If you possess good organisational skills along with a strong heart and an even stronger stomach, consider a career as a funeral director. Palak Kapadia explores this ‘grave’ profession
The death of a loved one is a traumatic time for the family. Funeral directors aid a bereaved family to plan a memorable funeral service in honour of their deceased beloved. Contrary to the popular myth, this gloomier counterpart of wedding planning does not require actual handling of the dead. Rather, it is concerned with coordinating all aspects of a funeral. Though funeral directors cannot bring back the dead, they can ease the transition between life and death for families.
What will I do?
Here’s what goes into planning a typical funeral:
- Consulting with the family about the details of the funeral such as the time and place
- Making coffin provisions, arranging for flowers, headstones, etc
- Meeting with officials of the selected cemetery to purchase interment property
- Completing legal requirements such as obtaining death certificates and burial permits
- When required, carrying out the dressing and embalming of the bodies
What is the scope of the profession?
Despite being a popular occupation abroad, a funeral director is not as common in India. It is, however, gaining popularity at a rapid pace. “In the Western and European countries, there are funeral colleges and courses. One has to become licensed and trained as per the international standards. In India, it is still growing,” says Elroy Noronha of Indian Rescue and Funeral Services. While the clientele consists mainly of Christians, nowadays a lot of people from other religions request the services of funeral directors as well.
What do I study?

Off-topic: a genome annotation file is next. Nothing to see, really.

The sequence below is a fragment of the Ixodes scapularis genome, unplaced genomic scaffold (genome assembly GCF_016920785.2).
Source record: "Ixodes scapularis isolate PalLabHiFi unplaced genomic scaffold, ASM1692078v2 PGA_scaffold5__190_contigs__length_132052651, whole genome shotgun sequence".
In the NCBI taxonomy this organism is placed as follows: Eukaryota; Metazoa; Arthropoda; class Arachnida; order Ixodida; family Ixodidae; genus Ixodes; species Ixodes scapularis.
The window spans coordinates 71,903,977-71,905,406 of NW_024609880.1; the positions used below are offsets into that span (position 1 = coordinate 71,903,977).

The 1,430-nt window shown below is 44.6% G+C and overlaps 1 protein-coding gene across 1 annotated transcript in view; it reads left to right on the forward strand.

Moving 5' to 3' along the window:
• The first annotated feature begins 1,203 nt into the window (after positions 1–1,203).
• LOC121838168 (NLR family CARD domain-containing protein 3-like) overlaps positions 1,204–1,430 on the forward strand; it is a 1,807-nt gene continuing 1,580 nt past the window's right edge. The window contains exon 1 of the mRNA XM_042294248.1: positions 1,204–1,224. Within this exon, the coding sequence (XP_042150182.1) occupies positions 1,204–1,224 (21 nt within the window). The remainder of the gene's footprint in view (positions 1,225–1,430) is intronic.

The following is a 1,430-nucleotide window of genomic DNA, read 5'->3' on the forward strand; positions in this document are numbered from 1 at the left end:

- Two or four-year course in mortuary sciences at universities abroad
- The course covers anatomy, physiology, pathology, embalming techniques and business management
- No prescribed qualification for funeral direction in India. Studies in a related field, such as business or event management, coupled with internships in funeral homes are recommended.
What perks will I enjoy?
- Since this profession is still emerging in India, it is not very competitive; establishing yourself is relatively easy
- Since death is certain, it is a profession that never dies, no pun intended
- The biggest perk is the feeling of satisfaction and pride in caring for the dead in the most honourable way possible. Being there for a devastated family in their time of utmost need ensures that you are brimming with inner contentment and are rewarded with a sense of satisfaction.
What challenges will I face?
It is a very challenging profession as death is an unplanned event. “Funeral directors have to work odd working hours, [get] no weekends at times and [face] harsh working conditions,” Noronha says. Besides being physically demanding, it is also emotionally taxing. Dealing with death all the time and an omnipresent feeling of sorrow in the workplace can often bring you down.
CAREER FACTS: FUNERAL DIRECTOR
Funeral directors plan a memorable funeral service in honour of the deceased. They ease the transition between life and death for families.
Individual funeral services are priced between Rs 2,000 and Rs 10,000, depending on the services clients use. In a mid-sized firm, remuneration can range from Rs 25,000 to Rs 50,000 a month.
Emotional stability and a strong heart, compassion and empathy for the aggrieved family, ability to provide psychological support, a strong stomach for post-mortem sights and smells, a good black suit
- University of Minnesota, USA
- Cincinnati College of Mortuary Science, USA
- Worsham University of Mortuary Science, USA
- Wayne State University, USA
- University of Chester, UK
WEIRD, WEIRDER, WEIRDEST
While celebrities are known to act quirky every once in a while, these top three wacky celebrity funerals define new levels of bizarre!
As per his request in his will, James Doohan’s family launched his ashes into outer space for burial. Well, it was only appropriate for Scotty to have a Star Trek funeral.
Hunter S. Thompson, the internationally acclaimed journalist, had his ashes shot out of a cannon that was mounted on a 150-foot tower in a funeral ceremony funded by his close friend, Johnny Depp.
Rapper Tupac Shakur’s funeral service was cancelled at the last minute and he was cremated. His crew, the Outlawz, then mixed his ashes with w**d and smoked him! Creeped out? We wouldn’t blame you.
Volume 3 Issue 2